“In philosophy, it is not the attainment of the goal that matters, it is the things that are met with by the way.”
~ Havelock Ellis
When we practice yoga, the idea is to still the ﬂuctuations in the mind (Yogash Chitta Vritti Nirodhah) so that all the distractions and variations in this world don’t sway us from our path. We are able to remain observers and witnesses to ourselves; we are able to fulﬁll our original intentions.
Albert Einstein defined “insanity” as doing the same thing over and over again and expecting different results. The problem, perhaps overlooked by this great man, is that if we are truly insane, would we even realize we were repeating a harmful behavior?
How do we pull back and become the witness when we are so entrenched in a certain behavior?
It’s like a campaign for drunk driving in which the drunk person is asked to hand over his keys. That doesn’t work well on a person who is already intoxicated because they can no longer think straight (they cannot act as the observer) and they truly believe they can drive.
It makes sense only to the sober people, those who are not caught in the fog.
For ﬁve years, I suffered from heartburn.
The kind of heartburn that woke me up at night, made my jaw burn and my face ﬂush.
Neither I nor my doctors could ﬁnd the reason. I am healthy, I do not drink alcohol, smoke, eat red meat or fried foods. I analyzed everything from my food intake and my environment to my exercise routine. There was no constant factor on which to pin the source, or so I thought.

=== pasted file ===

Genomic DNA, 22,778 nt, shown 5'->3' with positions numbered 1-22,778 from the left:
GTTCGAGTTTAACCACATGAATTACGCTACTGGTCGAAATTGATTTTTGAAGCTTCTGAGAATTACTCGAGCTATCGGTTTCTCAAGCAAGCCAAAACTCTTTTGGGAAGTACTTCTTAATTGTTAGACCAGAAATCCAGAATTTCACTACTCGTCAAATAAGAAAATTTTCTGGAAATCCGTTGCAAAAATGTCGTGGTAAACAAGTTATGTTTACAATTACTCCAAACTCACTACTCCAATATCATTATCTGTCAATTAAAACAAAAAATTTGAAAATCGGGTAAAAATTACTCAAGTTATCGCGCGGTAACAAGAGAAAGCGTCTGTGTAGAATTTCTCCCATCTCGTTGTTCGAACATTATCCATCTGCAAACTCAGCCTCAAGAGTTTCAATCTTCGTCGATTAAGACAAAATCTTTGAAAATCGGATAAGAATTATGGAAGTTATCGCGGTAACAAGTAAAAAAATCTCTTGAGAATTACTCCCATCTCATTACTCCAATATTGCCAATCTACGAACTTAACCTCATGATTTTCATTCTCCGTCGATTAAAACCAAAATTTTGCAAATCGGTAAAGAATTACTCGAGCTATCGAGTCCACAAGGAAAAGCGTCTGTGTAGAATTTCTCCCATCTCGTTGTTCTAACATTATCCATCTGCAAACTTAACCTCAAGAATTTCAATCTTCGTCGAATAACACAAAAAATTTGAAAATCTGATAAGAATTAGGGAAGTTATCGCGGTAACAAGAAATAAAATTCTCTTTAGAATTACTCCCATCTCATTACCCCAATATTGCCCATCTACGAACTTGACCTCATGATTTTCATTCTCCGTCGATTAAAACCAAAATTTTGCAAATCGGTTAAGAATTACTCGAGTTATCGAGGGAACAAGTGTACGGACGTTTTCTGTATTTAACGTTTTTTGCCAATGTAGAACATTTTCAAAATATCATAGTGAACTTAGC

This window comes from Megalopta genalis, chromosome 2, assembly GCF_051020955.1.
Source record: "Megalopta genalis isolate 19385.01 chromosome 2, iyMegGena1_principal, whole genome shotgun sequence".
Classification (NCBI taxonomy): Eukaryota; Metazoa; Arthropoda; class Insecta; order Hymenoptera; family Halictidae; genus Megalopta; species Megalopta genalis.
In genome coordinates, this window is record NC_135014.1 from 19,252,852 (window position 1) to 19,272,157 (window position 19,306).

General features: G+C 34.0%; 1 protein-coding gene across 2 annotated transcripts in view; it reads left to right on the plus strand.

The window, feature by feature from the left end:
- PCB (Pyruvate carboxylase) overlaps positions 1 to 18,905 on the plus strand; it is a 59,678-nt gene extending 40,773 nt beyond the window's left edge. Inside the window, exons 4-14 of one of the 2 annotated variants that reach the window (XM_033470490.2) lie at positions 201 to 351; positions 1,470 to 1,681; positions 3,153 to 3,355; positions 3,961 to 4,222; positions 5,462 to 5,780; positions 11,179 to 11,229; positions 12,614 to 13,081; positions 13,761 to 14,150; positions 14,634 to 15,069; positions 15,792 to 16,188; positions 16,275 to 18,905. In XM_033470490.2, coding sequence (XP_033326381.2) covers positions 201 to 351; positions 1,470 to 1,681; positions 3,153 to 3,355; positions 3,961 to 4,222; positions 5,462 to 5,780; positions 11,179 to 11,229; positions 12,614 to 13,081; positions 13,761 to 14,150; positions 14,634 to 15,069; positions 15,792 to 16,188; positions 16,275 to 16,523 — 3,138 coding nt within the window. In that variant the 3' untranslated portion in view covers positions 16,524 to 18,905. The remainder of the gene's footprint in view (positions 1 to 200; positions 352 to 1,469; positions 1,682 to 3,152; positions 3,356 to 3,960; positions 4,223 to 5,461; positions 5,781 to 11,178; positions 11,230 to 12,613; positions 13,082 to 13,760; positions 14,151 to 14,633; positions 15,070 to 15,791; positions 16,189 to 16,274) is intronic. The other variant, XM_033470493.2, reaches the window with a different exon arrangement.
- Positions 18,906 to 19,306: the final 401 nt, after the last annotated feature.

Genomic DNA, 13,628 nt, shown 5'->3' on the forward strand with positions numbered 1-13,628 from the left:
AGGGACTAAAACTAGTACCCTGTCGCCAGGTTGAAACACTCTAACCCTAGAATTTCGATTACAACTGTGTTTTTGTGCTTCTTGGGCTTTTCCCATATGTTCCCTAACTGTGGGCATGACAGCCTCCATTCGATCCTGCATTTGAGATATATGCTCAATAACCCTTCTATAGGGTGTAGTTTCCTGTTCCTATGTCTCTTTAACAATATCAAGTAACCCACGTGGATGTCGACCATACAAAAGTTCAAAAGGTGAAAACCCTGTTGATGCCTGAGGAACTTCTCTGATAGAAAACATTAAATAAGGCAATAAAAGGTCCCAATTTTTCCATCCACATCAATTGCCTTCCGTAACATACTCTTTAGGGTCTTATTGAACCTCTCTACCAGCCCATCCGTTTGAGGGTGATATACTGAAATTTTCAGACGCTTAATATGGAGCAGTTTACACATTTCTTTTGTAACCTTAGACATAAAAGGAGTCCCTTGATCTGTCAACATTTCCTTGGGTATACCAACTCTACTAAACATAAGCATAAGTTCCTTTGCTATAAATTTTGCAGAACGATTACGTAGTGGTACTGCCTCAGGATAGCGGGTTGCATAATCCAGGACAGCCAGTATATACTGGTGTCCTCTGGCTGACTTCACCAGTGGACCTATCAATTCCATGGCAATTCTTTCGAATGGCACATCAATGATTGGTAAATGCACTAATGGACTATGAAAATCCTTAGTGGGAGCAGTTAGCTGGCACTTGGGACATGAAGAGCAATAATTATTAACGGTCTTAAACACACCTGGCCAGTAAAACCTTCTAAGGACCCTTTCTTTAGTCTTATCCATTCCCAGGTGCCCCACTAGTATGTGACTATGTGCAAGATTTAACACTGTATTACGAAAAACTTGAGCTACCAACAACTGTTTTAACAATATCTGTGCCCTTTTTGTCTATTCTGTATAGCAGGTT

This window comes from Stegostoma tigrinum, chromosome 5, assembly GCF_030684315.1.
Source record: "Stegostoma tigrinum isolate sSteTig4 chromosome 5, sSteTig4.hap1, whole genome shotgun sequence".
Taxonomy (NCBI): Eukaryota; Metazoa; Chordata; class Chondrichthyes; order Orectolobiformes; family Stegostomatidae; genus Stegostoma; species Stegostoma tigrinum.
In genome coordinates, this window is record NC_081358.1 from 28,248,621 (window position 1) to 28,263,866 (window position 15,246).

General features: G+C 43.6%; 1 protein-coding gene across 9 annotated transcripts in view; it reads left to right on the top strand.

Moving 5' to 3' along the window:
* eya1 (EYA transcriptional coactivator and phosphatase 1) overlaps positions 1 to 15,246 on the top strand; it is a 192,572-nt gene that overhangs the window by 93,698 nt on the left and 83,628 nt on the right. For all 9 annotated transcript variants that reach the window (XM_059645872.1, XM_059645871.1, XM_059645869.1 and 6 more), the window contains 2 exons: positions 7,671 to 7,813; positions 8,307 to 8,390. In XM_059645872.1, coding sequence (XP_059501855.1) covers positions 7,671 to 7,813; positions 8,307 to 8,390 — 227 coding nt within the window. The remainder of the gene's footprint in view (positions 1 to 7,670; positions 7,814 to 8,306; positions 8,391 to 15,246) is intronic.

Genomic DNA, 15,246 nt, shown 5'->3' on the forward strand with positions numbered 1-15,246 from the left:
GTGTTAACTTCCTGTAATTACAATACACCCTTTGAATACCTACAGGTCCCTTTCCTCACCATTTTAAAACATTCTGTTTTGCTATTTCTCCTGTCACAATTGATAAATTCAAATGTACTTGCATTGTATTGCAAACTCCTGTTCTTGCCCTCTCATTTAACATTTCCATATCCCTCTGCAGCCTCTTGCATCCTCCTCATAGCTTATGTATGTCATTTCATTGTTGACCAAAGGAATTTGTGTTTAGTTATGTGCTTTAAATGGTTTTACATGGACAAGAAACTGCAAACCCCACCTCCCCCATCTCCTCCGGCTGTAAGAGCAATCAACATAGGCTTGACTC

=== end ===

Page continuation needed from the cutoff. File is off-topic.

It wasn’t until a completely unconnected incident occurred that I was forced to accept the truth behind the source of my heartburn. Only then was I able to step back and have an unbiased look at my behavior.
“Listen to your body.”
I say it in every class I teach, and I hear it in nearly every class I take. It became a mantra, a deep set part of my practice. We hear these words, but do we hear the meaning?
To fully “listen to your body,” you have to listen for the whispers instead of waiting for the scream.
My body was whispering, then talking, and ﬁnally screaming before I chose to listen. I have had my share of obsessive-compulsive moments, a diagnosis of ADD, and addiction. But I don’t resent that. As a matter of fact, I relish in it. Once I gave up my addictions 24 years ago, I loved the fact that I could go all day and crash hard in my bed at night. I loved the fact that I got a lot done in a day.
I was so busy that there was no time for boredom. But the “addiction” gene ﬁnds other ways to sneak in, and I believe it never truly leaves.
I became addicted to backbends. When I backbend, a wave travels through me–it is exhilarating beyond description. The deeper I go, the more the wave ﬁlls me, seeping into every crevice in my bent body until I am saturated.
This wave overpowers any logic–much like a drug or a drink. The immediate gratiﬁcation takes over the long-term effects. You cannot be the observer or witness to your own behavior; you are trapped in a fog, skewing your perception, logic. All that matters is that delicious feeling of the wave consuming you. I would leave class with such a high and often a bad migraine.
I knew I was breaking the cardinal rules:
“listen to your body,” and “ahimsa.”